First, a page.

If you’ve seen a canyon you know that water’s a persistent lady. In this neck of the country, she’d flow over a hard layer of bedrock one drop at a time and pick away at the layer underneath until the softie gave up. Then she’d plunge down to the next resistant band, land in a pool, and continue downstream. Eventually the rushing water would eat the top layer of bedrock, too, and the plunge would move further upstream.
The whole process takes an awful lot of time, though. To give you an idea, Niagara Falls is one of the fastest moving waterfalls in the world, and it still took 12,500 years to recede seven miles. We moved a bit faster than that.
We pulled into the lot for Clearwater Falls and, noticing their van, realized we were now following the people we’d passed in the campground. The hike to the falls was short and we quickly met up with the four of them. They asked us to take a photo of them and we asked them to take a photo of us. Their dog trotted back and forth, investigating the four of them and the two of us.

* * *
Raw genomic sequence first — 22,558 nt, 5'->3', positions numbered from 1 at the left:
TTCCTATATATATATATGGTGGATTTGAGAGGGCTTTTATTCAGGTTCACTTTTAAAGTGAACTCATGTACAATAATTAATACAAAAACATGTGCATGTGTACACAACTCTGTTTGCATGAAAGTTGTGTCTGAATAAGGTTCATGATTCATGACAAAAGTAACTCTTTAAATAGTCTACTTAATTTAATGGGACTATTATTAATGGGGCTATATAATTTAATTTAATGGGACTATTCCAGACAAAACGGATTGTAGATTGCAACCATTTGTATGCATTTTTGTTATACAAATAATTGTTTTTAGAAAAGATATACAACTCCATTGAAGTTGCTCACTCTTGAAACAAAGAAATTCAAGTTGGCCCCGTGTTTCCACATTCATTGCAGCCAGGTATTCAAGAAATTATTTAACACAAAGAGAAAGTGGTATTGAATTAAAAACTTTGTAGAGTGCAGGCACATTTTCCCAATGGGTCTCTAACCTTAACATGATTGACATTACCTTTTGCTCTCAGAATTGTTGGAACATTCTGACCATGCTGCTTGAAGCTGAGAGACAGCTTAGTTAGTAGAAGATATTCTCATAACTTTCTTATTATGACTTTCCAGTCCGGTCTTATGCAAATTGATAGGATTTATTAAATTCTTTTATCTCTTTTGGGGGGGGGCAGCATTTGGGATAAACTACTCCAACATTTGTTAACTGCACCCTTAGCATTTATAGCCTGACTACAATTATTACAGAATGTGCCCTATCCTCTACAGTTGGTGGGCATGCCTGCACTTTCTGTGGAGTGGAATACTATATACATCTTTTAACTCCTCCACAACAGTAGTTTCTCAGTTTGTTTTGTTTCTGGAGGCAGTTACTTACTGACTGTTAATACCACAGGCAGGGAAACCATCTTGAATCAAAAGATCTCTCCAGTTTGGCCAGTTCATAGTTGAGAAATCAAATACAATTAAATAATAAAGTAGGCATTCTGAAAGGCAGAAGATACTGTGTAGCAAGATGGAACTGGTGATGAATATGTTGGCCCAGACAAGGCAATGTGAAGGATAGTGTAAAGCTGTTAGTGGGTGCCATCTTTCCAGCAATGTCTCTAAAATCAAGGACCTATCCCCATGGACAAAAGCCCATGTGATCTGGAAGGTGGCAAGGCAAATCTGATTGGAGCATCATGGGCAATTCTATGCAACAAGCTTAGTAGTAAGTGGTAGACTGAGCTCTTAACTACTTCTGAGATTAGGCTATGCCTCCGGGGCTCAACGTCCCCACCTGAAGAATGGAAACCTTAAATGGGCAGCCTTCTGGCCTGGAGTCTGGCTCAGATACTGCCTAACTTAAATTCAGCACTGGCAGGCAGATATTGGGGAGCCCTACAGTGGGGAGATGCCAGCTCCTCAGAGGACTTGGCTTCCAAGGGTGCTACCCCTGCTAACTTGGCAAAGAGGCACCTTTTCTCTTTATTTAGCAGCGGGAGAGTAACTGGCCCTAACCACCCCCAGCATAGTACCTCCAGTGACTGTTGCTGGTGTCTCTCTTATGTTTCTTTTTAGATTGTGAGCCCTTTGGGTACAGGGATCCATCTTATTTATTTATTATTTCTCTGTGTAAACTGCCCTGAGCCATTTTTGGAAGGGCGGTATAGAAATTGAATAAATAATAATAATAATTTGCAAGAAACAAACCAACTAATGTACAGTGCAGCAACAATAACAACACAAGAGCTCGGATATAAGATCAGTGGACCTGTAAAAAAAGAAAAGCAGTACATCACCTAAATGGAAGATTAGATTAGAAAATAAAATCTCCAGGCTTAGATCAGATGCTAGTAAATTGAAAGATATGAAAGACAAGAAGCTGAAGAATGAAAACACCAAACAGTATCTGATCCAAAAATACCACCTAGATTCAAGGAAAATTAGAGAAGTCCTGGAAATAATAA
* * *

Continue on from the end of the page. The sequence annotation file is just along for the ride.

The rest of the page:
The setting for all of this activity was a fairytale of fallen trees, crisscrossed above water that cascaded over a staircase of velvety, moss-covered rocks. It was the very definition of verdant. I kept looking for elves and gnomes, and I even thought I might find a troll or two. I almost cried.
A soft-spoken woman, one of the four people we were now following, pointed out a mound of sawdust about a foot below a horizontal log. “See what’s making it,” she prompted, and I immediately felt she might be a teacher.
I peered at a small hollow in the wood and saw an ant, and then another and another. One by one, the insects emerged from the depth of the log with tiny pieces of pulp in their pincers, and then teetered at the edge to drop their cargo. Below, fellow ants picked up the pulp, piece by piece, and carted it away. This was an ant’s version of “how do you eat an elephant?”